Although we acknowledge that the causes of insulin resistance are very different from those of vitamin D resistance, and high-dose insulin injections cause comparatively more side effects than high-dose vitamin D3 injections, the above analogy illustrates the principles of the Coimbra protocol: The calculation of the required vitamin D dose depends on the grade of vitamin D resistance and the stage of the particular disease and incorporates the PTH concentration in analogy to the insulin/blood glucose example. Provided close supervision by an experienced physician, the applied high doses of vitamin D3 are causing neither hypercalcemia nor kidney damage. They will only exert physiological effects – in this way, the underlying vitamin D resistance acts protective against what would normally be considered a potentially toxic dose. In Supplementary Table 1 we provide data collected in the corresponding author’s practice (DL) revealing no case of calcium excursion in a cohort of 41 patients observed over at least six months. The development of their PTH concentrations is plotted in Figure 3 and shows a significant decline at three months follow-up.

FIGURE 3
www.frontiersin.org

Figure 3 Longitudinal PTH measurements in a cohort of 41 relapsing-remitting multiple sclerosis patients treated by the corresponding author (DL) with the Coimbra protocol. Black lines indicate the median, blue crosses the mean. At three months follow-up, PTH levels had dropped significantly compared to the baseline measurement (Wilcoxon rank sum test, p<0.001), while there were no significant differences between any of the follow-up measurements. The reduction of PTH concentrations into the middle of the lower third of its laboratory-specific reference range is judged as an indicator for overcoming vitamin D resistance.

However, one case of a 39-year old symptomatic MS patient with hypercalcemia and renal insufficiency has been reported by a Swiss team of physicians (88). After seven months on the Coimbra protocol with 100,000 I.U. of vitamin D3 daily, his calcium concentration at hospital admission was 3.0 mmol/L, his 25(OH)D3 level 697 ng/ml (1742 nmol/l), and his PTH was 96 ng/l. The PTH level was thus much higher than typically observed on the Coimbra protocol (Figure 3). A possible explanation is that the patient was a carrier of the Multiple Endocrine Neoplasia, type 1 (MEN1) gene and had a history of elevated PTH levels already prior to starting the Coimbra protocol. Although this case highlights the possibility of high-dose vitamin D toxicity within the Coimbra protocol, it appears to be very rare. However, it also highlights the need for a diagnostic assessment of hyperparathyroidism prior to initiating the protocol as well as a regular endocrinological monitoring during therapy. It is noteworthy that the patient described in the case report wanted the authors to provide a brief account of his own standpoint according to which he and other patients he knew had improved their MS symptoms significantly on the protocol (88).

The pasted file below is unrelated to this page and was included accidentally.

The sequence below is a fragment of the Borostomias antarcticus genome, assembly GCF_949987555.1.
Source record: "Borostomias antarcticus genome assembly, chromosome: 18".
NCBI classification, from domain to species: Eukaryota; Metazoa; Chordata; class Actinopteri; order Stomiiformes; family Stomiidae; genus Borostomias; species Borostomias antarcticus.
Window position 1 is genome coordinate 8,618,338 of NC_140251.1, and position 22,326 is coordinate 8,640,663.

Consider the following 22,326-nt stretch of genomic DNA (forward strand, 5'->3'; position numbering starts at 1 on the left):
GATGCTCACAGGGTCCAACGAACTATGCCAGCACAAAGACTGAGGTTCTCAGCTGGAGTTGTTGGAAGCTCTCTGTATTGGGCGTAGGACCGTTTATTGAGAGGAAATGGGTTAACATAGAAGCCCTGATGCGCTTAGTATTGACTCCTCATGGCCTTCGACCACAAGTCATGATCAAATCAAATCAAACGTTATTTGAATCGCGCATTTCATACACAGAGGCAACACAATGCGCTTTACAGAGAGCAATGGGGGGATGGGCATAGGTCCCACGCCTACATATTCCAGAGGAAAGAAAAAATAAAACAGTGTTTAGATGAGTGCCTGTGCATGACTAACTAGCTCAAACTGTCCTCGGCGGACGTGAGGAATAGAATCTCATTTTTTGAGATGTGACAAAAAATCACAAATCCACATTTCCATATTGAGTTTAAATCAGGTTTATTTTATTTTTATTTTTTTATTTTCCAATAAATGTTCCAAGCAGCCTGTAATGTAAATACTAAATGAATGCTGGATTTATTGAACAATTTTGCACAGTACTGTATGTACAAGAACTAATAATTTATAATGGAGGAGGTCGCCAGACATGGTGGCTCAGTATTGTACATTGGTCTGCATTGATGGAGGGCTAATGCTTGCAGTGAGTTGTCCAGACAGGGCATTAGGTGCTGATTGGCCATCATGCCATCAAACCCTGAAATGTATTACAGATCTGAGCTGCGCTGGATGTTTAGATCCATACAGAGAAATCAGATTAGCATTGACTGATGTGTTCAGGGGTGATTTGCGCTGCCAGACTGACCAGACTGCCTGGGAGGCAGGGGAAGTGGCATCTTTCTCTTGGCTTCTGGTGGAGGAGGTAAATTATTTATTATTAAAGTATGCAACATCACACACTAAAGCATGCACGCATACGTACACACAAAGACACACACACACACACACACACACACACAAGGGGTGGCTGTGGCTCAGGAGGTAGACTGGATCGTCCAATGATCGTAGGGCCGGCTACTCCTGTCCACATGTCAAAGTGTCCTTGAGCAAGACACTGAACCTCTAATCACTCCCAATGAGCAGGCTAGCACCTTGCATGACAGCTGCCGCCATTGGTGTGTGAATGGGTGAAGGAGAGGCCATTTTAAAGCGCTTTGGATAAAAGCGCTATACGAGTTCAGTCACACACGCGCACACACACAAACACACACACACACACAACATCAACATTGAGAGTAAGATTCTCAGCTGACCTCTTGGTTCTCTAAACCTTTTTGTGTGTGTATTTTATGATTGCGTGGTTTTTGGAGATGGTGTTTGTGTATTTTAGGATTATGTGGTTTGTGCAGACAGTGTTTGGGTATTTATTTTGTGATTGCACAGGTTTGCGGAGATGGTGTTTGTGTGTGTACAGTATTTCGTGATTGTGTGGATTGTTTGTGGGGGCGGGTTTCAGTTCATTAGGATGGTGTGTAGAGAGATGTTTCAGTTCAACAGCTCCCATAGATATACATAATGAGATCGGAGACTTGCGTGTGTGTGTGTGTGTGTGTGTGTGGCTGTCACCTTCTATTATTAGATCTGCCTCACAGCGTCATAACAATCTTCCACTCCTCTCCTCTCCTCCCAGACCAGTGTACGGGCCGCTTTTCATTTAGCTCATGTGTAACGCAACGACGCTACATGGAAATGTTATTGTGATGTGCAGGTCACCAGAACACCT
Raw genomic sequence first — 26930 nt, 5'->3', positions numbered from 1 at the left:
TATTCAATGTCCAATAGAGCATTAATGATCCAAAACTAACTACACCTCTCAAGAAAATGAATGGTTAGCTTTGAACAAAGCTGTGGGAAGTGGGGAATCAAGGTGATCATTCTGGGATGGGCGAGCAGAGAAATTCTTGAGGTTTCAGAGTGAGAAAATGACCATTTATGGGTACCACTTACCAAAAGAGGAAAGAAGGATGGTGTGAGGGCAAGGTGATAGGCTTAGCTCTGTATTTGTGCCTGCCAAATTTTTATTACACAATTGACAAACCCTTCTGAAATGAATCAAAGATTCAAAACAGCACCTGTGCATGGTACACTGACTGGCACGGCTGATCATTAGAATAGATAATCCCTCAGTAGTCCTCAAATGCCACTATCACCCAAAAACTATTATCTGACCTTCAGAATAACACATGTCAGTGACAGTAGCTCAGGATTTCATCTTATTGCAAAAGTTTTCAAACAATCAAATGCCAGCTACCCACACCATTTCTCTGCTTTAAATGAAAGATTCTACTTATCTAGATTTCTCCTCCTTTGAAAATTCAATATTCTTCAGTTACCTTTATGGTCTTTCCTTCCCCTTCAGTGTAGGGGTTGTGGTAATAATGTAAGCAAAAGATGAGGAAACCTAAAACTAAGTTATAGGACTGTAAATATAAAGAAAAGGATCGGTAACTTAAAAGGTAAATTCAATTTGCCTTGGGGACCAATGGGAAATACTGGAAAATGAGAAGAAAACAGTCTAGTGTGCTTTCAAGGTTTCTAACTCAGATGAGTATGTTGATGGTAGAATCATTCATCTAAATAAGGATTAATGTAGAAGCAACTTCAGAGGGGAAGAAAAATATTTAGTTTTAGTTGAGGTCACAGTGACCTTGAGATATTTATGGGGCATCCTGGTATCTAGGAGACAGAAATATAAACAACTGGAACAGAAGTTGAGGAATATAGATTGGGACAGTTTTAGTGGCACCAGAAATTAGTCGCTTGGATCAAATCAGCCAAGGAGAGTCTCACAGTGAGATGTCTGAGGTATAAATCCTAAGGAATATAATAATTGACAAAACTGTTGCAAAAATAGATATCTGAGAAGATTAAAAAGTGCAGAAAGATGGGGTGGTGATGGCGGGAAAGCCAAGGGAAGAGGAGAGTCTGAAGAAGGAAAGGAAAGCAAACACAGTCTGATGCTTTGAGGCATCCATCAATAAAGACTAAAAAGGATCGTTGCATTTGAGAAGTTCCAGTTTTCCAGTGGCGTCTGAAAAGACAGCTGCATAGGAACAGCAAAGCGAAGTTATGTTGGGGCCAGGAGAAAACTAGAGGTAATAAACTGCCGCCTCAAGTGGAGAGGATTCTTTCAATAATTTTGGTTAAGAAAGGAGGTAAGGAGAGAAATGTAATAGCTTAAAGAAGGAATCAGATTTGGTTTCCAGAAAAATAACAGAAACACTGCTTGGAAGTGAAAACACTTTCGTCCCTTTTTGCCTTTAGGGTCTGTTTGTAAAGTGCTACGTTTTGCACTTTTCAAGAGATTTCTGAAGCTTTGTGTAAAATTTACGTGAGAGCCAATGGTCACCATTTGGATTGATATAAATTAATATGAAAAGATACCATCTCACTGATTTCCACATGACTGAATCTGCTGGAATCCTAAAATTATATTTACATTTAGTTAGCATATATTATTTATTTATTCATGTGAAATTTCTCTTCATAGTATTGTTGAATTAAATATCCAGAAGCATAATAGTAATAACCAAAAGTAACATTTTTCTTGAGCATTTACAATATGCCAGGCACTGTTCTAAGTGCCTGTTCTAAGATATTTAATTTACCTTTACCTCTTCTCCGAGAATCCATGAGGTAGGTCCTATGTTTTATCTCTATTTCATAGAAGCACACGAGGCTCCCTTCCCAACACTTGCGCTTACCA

Such subjective improvements of autoimmune disease patients as well as safety data have also been collected within the network of Coimbra protocol physicians in Germany; these will be subject to future publications.

Finally, we would briefly like to mention the opinion held by some therapists that vitamin D administration is counterindicated in patients with vitamin D resistance. This hypothesis is inconsistent with the medical experience and understanding according to which resistances can be compensated with normal-to-high doses as described above. In particular, it is inconsistent with the experience gained by many Coimbra protocol physicians specialized in high dose vitamin D therapy that have collected many treatment successes thus far.

In summary, we have reviewed evidence for the hypothesis of an acquired form of vitamin D resistance, developing on the basis of a genetic susceptibility from certain SNPs within the vitamin D system and its interplay with chronic stress and/or pathogen infections that are able to partially block the VDR. Other factors that have been associated with autoimmune diseases such as low sun exposure, aging or environmental toxins could easily be integrated into this hypothesis since they would further exacerbate developing vitamin D resistance arising from the described mechanisms (Figure 2).

The hypothesis of acquired vitamin D resistance thus provides a plausible pathomechanism for the development of autoimmune diseases. We consider its therapeutic exploitation by high-dose vitamin D administration as a promising approach. Our key messages reflecting the knowledge about vitamin D resistance and its treatment are summarized in Table 2.

TABLE 2
www.frontiersin.org

Table 2 Key points discussed in this paper.

Data Availability Statement

The original contributions presented in the study are included in the article/Supplementary Material, further inquiries can be directed to the corresponding authors.

Author Contributions

DL and RJK drafted the initial manuscript. DL and BS collected the data. FS and JS edited the manuscript. All authors contributed to the article and approved the submitted version.

Conflict of Interest

DL and BS are certified Coimbra practitioners. BS owns the practice that apply the here described Coimbra protocol to patients with autoimmune diseases.

The remaining authors declare that the research was conducted in the absense of any commercial or financial relationships that could be construed as a potential conflict of interest.

Supplementary Material

The Supplementary Material for this article can be found online at: https://www.frontiersin.org/articles/10.3389/fimmu.2021.655739/full#supplementary-material